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Big banks are raking in the revenue from the Trump trade

Animal spirits have abounded in capital markets this year, and Wall Street financial behemoths are raking in the cash.

Whether it was Snap's much-ballyhooed initial public offering, Johnson & Johnson's blockbuster bid for Actelion, or Microsoft's mammoth bond issue, there has been a feverish climate for deals of various stripes.

In all, investment banks raked in $9.7 billion of revenue during the first quarter, according to data from financial analytics firm Dealogic. The total represented a 32 percent gain from the same period a year ago, thanks to record-setting activities across a number of markets and debt issuance.

The activity also represents some hard data showing that enthusiasm for President Donald Trump's agenda is turning into actual economic activity. Records of various sorts were set in mergers and acquisitions, IPOs and debt issuance.

"The political cycle and the two candidates that were running for president caused a real logjam in this kind of activity for a good part of 2016," said Sean Snaith, director of the University of Central Florida's Institute for Economic Competitiveness.

"Everyone was on the sideline," he added. "Then you get an unexpected outcome from the election and that sort of animal spirits was the dynamite that opened up that logjam and you see this money flooding into the capital markets."

The bank bonanza

In the broad category of equity capital markets that includes various dealmaking activities, volume surged 52.8 percent in the first quarter from the same period in 2016, Dealogic reported. Investment-grade debt hit a record high of $413.1 billion, U.S. loan volume of $607 billion and refinancing of $439.4 billion both set first-quarter standards, and leveraged finance had its best quarter ever with $379.1 billion of deals.

For banks, it added up to a bonanza.

In addition to the jump in U.S. revenue, global investment banks took in $19.6 billion, a 20 percent annualized increase. Those are solid numbers that will help offset some of the tough sledding the banks have seen on the equity side as volumes have declined.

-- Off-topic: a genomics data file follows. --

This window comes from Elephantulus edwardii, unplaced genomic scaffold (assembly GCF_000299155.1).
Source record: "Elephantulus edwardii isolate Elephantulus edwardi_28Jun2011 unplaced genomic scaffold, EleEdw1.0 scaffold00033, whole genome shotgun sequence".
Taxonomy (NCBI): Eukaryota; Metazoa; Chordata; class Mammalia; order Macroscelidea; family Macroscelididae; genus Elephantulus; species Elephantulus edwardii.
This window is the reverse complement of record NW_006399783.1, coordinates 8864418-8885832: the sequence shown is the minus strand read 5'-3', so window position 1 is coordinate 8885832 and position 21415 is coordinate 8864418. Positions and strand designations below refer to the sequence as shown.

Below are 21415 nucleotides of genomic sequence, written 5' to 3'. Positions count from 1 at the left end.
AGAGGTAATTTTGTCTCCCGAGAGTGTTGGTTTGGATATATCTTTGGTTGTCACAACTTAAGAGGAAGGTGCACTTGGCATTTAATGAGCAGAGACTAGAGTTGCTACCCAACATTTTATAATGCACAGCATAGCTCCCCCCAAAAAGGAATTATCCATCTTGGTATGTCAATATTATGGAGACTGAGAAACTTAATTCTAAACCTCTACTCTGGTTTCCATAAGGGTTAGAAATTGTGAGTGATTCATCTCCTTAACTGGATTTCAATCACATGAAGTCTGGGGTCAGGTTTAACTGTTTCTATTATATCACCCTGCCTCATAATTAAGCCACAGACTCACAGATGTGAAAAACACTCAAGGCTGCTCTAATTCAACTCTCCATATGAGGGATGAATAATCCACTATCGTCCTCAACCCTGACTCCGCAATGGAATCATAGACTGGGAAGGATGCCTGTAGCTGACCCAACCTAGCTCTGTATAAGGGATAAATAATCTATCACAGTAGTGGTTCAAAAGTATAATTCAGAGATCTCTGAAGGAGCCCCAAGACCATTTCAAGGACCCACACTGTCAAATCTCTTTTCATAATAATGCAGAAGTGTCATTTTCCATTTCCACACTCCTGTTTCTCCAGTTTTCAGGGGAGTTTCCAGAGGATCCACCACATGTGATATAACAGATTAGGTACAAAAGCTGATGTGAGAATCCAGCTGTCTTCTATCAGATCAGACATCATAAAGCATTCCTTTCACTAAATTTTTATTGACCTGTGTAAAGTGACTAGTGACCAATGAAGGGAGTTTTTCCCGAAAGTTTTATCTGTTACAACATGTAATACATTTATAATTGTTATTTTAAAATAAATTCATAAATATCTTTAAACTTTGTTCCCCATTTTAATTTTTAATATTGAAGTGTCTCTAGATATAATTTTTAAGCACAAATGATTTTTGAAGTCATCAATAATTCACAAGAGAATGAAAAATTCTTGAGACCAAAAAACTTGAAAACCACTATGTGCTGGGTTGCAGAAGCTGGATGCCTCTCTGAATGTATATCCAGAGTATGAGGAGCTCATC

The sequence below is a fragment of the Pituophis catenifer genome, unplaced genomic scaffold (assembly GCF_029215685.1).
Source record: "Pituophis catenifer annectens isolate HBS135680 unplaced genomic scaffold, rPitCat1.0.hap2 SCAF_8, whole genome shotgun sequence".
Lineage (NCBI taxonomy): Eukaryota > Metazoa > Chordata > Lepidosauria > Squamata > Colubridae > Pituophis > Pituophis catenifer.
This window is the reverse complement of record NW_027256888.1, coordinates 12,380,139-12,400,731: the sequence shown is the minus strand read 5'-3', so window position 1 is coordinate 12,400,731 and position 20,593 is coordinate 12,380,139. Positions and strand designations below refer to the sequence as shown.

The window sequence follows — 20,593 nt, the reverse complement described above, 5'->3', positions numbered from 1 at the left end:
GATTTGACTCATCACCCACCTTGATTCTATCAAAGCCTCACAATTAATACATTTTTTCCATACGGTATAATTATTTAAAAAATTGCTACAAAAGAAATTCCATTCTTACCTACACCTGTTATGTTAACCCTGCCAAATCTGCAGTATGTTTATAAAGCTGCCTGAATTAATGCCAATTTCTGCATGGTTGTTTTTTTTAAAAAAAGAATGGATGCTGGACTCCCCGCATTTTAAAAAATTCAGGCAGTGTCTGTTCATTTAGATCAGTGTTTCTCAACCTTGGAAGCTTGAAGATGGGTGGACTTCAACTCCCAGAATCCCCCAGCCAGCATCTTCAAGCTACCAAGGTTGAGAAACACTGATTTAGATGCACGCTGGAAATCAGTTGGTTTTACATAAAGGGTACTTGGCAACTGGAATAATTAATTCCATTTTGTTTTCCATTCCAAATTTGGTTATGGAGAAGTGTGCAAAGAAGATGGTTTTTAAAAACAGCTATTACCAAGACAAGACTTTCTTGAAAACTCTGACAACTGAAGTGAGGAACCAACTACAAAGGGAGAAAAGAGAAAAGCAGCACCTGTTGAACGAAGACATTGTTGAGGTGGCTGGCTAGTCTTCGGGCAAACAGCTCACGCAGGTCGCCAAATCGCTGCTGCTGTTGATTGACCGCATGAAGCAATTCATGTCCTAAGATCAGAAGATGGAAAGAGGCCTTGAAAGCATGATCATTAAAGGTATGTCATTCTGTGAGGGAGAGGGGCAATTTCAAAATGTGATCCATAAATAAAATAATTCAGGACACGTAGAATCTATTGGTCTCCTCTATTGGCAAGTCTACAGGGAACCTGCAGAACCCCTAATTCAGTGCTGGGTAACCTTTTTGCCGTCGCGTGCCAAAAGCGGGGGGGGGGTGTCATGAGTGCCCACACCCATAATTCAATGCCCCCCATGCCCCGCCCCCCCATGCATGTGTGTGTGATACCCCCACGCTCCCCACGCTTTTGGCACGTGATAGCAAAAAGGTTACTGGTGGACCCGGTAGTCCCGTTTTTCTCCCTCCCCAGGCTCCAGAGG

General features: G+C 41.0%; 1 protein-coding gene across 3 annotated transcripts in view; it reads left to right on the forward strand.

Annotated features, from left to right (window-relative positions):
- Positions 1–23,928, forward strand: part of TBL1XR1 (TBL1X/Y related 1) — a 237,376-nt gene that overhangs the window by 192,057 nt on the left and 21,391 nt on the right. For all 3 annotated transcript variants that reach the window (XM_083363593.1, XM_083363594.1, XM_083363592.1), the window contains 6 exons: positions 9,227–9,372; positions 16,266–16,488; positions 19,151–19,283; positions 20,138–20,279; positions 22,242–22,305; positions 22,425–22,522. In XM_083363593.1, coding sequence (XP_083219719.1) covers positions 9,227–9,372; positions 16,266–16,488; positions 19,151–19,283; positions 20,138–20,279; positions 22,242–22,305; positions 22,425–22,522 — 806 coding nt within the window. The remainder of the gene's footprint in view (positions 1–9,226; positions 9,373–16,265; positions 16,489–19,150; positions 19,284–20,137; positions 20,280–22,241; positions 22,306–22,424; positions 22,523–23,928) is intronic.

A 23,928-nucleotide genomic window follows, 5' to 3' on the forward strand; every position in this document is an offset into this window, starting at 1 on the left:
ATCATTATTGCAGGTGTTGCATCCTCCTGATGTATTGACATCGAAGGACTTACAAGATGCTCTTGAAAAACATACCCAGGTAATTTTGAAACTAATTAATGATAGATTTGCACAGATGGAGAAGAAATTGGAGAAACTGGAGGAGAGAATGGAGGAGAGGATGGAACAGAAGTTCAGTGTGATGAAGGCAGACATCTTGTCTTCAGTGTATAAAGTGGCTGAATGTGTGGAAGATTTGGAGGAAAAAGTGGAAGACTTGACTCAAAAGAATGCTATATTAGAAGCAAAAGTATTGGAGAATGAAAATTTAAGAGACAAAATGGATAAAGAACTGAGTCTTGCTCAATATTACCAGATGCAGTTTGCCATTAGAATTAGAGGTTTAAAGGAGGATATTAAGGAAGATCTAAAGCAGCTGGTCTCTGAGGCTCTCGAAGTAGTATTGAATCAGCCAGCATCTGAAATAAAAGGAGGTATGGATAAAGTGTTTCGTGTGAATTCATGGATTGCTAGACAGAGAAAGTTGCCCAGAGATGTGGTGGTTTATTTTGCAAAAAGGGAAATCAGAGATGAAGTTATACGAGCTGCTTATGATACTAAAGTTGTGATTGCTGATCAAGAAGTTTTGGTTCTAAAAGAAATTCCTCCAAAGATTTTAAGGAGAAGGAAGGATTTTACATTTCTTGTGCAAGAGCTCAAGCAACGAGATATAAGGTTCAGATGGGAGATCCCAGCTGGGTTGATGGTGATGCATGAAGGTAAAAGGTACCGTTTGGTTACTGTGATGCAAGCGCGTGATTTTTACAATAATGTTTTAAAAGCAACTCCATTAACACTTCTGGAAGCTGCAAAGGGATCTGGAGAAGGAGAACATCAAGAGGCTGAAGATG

"The bond market side of the house has been performing very well for the past several years," said Christopher Whalen, head of Whalen Global Advisors. "In a sense that isn't surprising. It's good news, but the bond market is much less profitable per dollar of transaction volume than the equity side of the house."

President Donald Trump stands next to Jamie Dimon, chief executive officer of JPMorgan Chase & Co., left, as he greets attendees during a Strategic and Policy Forum meeting in the State Dining Room of the White House in Washington, D.C., U.S., on Friday, Feb. 3, 2017.
Andrew Harrer | Bloomberg | Getty Images
President Donald Trump stands next to Jamie Dimon, chief executive officer of JPMorgan Chase & Co., left, as he greets attendees during a Strategic and Policy Forum meeting in the State Dining Room of the White House in Washington, D.C., U.S., on Friday, Feb. 3, 2017.

Among individual banks, JPMorgan Chase again was the biggest beneficiary of the spike in activity. The largest U.S. bank by assets generated $1.04 billion in revenue in the U.S. and $1.67 billion globally to again lead its competitors.

The numbers should help with what is expected to be a solid quarter for bank earnings.

As a group, financials are projected to show 14.8 percent profit growth for the first quarter, coming off a year when the sector dropped 0.2 percent, according to FactSet.

However, Whalen cautioned investors not to get too caught up in the revenue boost, particularly regarding debt-driven deals.

"You can't feed a lot of mouths with those volumes," he said.

It's the economy

Whether the activity that started the year spills over into the rest of 2017 depends on a number of factors.

While the economy is expected to show subpar growth for the first quarter, expectations are that it will pick up, particularly if Congress can get a tax reduction bill through and start up on the infrastructure spending that candidate Trump promised.

Some of the activity, particularly in refinancing and debt issuance, came from companies looking to get ahead of expected rate increases from the Federal Reserve. Markets will be watching closely how the central bank proceeds. Whalen believes that as long as the Fed refrains from letting its $4.5 trillion in debt holdings run off into the market, rates will stay low.

Should Trump's agenda show signs of slowing, that could stifle animal spirits. But if progress continues and sentiment indicators remain high, economists believe the markets should benefit.

"In general, the economy appears to be doing well," said Paul Ashworth, chief U.S. economist at Capital Economics. "There's some optimism surrounding President Trump's election and the possibility that will bring deregulation and lower taxes (and) that's fed into a fairly good rally in the stock market. A lot of this activity is just stemming from that."

CNBC parent NBC Universal is an investor in Snap.

Watch: Sectors and the Trump bump